A GP practice caring for more than 25,000 patients will be handing back its NHS contract because there ‘simply are not enough trained GPs out there’ to recruit.
Inverurie Medical Group, which runs one of the largest practices in Aberdeenshire, Scotland, has announced it will hand back its contract with NHS Grampian on 7 September.
Alex Pirrie, interim partnership manager at Aberdeenshire Health & Social Care Partnership, said that the practice has been ‘unable to recruit to several vacancies for a GP for some time’ and that the partnership could take over the running of the practice, but that other avenues are also being explored.
It comes after the Fyvie Oldmeldrum Medical Group near Inverurie, which has 8,974 patients, also announced last month it will end its contract on 17 April due to staff shortages.
Dr Iain Innes, a partner at Inverurie Medical Practice, said this was ‘an extremely difficult decision for the partners.’
He said: ‘We cannot continue to provide the level of care we would wish to without recruiting new GPs to the practice.
‘We have explored every avenue to recruit with positivity but there simply are not enough trained GPs out there.
‘We have also tried to recruit to a variety of other roles to support patient care at the practice, but again we have struggled to get the people we need.’
Dr George Leiper, also a partner at the practice, said they had been ‘considering all options for a long time now.’
He said: ‘It is sad that we cannot continue as a partnership, but we are looking to the future and how we can continue to be part of the Inverurie community.
‘I would like to thank our staff for their professionalism and the care they deliver to people every day.
‘I would also like to thank our patients for the support they have provided to the Practice over the years, and I can promise that we will work with the Aberdeenshire Health & Social Care Partnership to make the handover of our contract as smooth as possible.’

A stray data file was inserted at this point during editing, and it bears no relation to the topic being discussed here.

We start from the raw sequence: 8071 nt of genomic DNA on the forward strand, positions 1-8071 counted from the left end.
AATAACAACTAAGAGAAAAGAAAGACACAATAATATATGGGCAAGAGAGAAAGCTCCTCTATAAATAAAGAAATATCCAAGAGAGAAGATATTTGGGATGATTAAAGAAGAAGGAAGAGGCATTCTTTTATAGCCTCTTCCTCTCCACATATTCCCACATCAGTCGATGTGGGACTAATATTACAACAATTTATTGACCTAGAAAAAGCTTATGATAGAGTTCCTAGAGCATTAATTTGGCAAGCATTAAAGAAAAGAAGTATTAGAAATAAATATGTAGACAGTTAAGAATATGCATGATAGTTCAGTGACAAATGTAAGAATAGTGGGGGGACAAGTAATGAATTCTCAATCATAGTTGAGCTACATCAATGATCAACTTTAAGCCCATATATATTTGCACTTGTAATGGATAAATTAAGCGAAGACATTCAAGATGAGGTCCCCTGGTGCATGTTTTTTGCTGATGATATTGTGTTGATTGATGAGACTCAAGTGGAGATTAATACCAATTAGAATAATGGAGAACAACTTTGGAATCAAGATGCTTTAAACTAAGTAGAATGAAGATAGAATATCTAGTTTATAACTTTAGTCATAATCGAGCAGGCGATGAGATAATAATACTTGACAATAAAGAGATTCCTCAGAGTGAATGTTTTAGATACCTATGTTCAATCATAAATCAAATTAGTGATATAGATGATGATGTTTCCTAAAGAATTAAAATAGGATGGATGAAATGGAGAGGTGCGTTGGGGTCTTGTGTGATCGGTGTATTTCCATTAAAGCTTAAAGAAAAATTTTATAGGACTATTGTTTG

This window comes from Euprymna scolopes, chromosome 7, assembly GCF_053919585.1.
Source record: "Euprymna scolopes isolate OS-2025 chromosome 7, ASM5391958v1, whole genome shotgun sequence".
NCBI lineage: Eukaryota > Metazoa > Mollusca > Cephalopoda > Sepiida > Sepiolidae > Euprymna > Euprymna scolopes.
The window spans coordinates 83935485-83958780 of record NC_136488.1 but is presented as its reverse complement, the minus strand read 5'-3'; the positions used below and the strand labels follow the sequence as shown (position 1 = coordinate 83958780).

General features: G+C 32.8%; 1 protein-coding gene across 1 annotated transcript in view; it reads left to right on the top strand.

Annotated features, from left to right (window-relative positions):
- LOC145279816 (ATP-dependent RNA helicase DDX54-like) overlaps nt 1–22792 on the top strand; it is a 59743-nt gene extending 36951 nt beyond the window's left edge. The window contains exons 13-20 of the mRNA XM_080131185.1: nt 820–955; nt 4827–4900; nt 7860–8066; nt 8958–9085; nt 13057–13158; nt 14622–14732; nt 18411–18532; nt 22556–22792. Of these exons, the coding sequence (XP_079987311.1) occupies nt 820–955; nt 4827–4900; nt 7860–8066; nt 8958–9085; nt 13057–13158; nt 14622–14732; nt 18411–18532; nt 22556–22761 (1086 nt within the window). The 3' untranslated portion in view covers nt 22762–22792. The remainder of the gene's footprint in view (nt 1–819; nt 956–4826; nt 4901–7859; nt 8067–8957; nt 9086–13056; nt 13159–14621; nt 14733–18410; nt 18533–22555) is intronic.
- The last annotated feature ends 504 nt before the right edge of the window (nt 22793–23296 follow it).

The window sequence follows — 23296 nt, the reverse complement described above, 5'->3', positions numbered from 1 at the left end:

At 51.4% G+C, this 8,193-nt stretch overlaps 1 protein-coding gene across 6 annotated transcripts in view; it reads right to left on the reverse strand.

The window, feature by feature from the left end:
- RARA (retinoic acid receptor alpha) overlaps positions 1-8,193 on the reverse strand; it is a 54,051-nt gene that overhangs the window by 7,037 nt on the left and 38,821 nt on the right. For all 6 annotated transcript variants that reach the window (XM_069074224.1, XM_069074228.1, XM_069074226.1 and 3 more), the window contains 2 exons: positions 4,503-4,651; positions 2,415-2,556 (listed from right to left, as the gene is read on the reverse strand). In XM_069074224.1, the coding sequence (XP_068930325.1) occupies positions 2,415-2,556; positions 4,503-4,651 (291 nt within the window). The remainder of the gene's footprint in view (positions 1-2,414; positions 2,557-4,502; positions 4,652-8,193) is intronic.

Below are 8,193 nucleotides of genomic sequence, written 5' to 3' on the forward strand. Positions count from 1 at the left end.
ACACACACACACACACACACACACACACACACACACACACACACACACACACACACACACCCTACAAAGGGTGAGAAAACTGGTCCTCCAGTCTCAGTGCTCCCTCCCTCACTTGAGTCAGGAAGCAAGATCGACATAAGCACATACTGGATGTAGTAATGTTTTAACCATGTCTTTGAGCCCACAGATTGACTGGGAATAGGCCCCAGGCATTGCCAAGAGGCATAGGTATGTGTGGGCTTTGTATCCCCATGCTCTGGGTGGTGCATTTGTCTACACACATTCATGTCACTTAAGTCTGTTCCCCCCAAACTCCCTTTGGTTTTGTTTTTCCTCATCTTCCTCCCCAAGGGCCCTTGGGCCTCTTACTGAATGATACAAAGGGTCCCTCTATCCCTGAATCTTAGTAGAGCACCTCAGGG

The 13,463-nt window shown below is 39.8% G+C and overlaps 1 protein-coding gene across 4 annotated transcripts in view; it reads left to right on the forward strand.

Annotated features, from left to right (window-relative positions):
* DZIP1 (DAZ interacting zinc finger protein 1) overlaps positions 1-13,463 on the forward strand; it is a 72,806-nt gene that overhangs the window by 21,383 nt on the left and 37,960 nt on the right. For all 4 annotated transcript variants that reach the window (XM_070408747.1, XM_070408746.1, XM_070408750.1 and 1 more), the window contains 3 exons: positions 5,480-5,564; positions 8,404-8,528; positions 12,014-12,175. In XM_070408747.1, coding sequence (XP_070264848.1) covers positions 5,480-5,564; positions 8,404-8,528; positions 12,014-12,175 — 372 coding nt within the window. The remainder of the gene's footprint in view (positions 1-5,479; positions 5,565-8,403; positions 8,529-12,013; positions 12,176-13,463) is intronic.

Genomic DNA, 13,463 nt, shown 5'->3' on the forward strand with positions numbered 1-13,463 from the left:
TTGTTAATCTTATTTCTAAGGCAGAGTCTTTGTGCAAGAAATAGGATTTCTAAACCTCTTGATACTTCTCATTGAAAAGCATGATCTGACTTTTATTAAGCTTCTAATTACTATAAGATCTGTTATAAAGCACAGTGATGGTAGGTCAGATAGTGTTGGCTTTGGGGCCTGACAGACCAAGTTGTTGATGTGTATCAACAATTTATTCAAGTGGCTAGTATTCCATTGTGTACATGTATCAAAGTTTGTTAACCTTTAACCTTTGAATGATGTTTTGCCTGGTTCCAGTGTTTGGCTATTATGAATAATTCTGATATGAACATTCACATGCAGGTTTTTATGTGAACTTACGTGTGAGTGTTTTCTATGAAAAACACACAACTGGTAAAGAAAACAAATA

In a letter to patients, Ms Pirrie said that this is a national issue ‘with many complexities’ and is not ‘due to lack of funding or effort.’
She said: ‘I appreciate that this is an uncertain time for those registered with the practice, however the practice will continue as normal over the next six months and there is no need for patients to change their practice, or take any other action, at this time.
‘There are two main ways forward in circumstances such as this. The first is that we, the Aberdeenshire HSCP would take over direct management and operation of the practice and the second is that a new partnership of GPs or similar might bid to take over operation and management of the practice.
‘In either of these circumstances, you can be assured that you would still get the care and support you need at the Inverurie Health and Social Care Hub.
‘We will keep patients and the wider community up to date with developments as soon as new information becomes available.’
The partnership already manages six other GP practices in the region, including Mintlaw and Aberchirder.
According to the BMA, about 2,000 new GPs are required to satisfy demand across practices in Scotland.
Andrew Buist, chair of BMA Scotland’s GP Committee said this was ‘extremely worrying news’ and should be of ‘huge concern.’
He said: ‘Sadly it won’t be a surprise to anyone who understands the scale of the crisis GPs are facing across Scotland.
‘We don’t have enough GPs, and as the situation at Inverurie makes clear, practices are struggling desperately to recruit and retain the doctors they need.
‘We know the huge mismatch between demand and capacity this is creating – which is bad for practices and the patients they are striving to do their very best for.
‘There are no quick fixes here – but we simply must start investing properly in recruiting and retaining the GPs we need. Recent cuts to funding send entirely the wrong message and are undermining practices and their hardworking staff.’
Last month, partners at a GP practice in Oxford, England, with over 13,000 patients handed back their contract due to staff shortages and increasing demand.
In Northern Ireland, around 30 GP practices are at risk of closure and are receiving recovery support.
Meanwhile, a new study claimed that the abolition of QOF in Scotland was linked to a reduction in the recorded quality of care, although doctors’ leaders have said the results should be treated with caution.